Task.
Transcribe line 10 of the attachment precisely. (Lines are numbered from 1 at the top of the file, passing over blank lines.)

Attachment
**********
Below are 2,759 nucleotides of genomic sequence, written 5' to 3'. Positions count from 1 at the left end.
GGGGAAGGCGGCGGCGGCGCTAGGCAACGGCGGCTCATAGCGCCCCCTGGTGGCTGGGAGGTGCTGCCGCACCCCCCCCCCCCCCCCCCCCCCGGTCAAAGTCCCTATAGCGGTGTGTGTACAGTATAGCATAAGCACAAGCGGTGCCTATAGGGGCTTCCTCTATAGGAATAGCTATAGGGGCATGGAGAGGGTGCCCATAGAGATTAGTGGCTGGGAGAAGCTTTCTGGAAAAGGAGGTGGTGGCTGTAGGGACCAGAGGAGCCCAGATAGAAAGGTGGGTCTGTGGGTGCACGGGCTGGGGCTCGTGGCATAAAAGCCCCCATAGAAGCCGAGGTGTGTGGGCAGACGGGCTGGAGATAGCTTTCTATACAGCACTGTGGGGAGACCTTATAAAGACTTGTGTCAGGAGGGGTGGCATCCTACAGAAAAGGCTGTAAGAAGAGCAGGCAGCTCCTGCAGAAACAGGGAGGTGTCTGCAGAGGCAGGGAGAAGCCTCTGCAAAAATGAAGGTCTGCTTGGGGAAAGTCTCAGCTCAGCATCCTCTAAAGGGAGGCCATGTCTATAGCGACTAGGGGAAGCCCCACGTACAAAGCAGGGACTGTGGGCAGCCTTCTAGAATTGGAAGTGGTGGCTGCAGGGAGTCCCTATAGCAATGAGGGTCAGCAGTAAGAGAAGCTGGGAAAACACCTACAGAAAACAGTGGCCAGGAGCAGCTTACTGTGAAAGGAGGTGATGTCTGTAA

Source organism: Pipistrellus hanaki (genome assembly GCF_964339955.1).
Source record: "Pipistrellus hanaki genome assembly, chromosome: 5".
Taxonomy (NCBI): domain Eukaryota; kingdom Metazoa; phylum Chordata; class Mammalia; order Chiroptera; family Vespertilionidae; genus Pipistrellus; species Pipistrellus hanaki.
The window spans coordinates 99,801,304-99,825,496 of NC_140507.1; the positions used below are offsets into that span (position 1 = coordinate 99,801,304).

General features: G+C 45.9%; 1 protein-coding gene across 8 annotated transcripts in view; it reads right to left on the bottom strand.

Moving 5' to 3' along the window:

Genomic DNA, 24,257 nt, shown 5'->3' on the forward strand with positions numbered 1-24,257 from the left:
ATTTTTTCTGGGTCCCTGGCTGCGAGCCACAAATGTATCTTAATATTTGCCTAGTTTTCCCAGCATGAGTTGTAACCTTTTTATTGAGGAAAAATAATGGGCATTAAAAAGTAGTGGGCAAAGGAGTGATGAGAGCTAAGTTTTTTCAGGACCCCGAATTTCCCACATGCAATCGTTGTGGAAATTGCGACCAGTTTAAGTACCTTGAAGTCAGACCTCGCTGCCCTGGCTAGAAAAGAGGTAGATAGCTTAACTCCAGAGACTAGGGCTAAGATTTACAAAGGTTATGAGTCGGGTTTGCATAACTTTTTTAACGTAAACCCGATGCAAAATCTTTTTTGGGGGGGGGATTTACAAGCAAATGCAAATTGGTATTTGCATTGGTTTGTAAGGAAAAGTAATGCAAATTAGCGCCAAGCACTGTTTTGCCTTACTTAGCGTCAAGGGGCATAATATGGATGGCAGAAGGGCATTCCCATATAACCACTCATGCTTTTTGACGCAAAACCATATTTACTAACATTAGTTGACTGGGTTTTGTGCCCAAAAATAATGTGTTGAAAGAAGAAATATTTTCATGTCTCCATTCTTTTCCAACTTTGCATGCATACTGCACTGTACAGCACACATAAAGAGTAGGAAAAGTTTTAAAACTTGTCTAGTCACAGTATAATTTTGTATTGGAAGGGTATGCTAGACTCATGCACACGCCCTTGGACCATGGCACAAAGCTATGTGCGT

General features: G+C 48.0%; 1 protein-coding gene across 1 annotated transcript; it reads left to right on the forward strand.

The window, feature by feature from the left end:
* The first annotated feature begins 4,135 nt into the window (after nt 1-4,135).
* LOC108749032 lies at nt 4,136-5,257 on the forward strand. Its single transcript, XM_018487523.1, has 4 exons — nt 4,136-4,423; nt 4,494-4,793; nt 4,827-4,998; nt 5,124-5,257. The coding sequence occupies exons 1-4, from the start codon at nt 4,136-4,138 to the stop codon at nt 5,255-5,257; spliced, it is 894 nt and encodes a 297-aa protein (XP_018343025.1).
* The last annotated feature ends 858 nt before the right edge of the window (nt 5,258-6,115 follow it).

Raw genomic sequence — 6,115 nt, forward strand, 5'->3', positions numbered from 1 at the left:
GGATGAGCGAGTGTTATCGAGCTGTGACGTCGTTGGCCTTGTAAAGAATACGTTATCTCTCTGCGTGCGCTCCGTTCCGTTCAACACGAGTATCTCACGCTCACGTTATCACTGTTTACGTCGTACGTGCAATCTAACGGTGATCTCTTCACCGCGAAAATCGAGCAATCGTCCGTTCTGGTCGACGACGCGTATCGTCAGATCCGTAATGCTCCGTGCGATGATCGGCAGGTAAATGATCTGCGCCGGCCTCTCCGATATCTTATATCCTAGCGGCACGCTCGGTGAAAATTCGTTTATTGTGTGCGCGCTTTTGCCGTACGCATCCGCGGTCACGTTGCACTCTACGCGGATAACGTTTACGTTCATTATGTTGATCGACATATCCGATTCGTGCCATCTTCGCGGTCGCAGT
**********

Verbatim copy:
ATTTTTTCTGGGTCCCTGGCTGCGAGCCACAAATGTATCTTAATATTTGCCTAGTTTTCCCAGCATGAGTTGTAACCTTTTTATTGAGGAAAAATAATGGGCATTAAAAAGTAGTGGGCAAAGGAGTGATGAGAGCTAAGTTTTTTCAGGACCCCGAATTTCCCACATGCAATCGTTGTGGAAATTGCGACCAGTTTAAGTACCTTGAAGTCAGACCTCGCTGCCCTGGCTAGAAAAGAGGTAGATAGCTTAACTCCAGAGACTAGGGCTAAGATTTACAAAGGTTATGAGTCGGGTTTGCATAACTTTTTTAACGTAAACCCGATGCAAAATCTTTTTTGGGGGGGGGATTTACAAGCAAATGCAAATTGGTATTTGCATTGGTTTGTAAGGAAAAGTAATGCAAATTAGCGCCAAGCACTGTTTTGCCTTACTTAGCGTCAAGGGGCATAATATGGATGGCAGAAGGGCATTCCCATATAACCACTCATGCTTTTTGACGCAAAACCATATTTACTAACATTAGTTGACTGGGTTTTGTGCCCAAAAATAATGTGTTGAAAGAAGAAATATTTTCATGTCTCCATTCTTTTCCAACTTTGCATGCATACTGCACTGTACAGCACACATAAAGAGTAGGAAAAGTTTTAAAACTTGTCTAGTCACAGTATAATTTTGTATTGGAAGGGTATGCTAGACTCATGCACACGCCCTTGGACCATGGCACAAAGCTATGTGCGT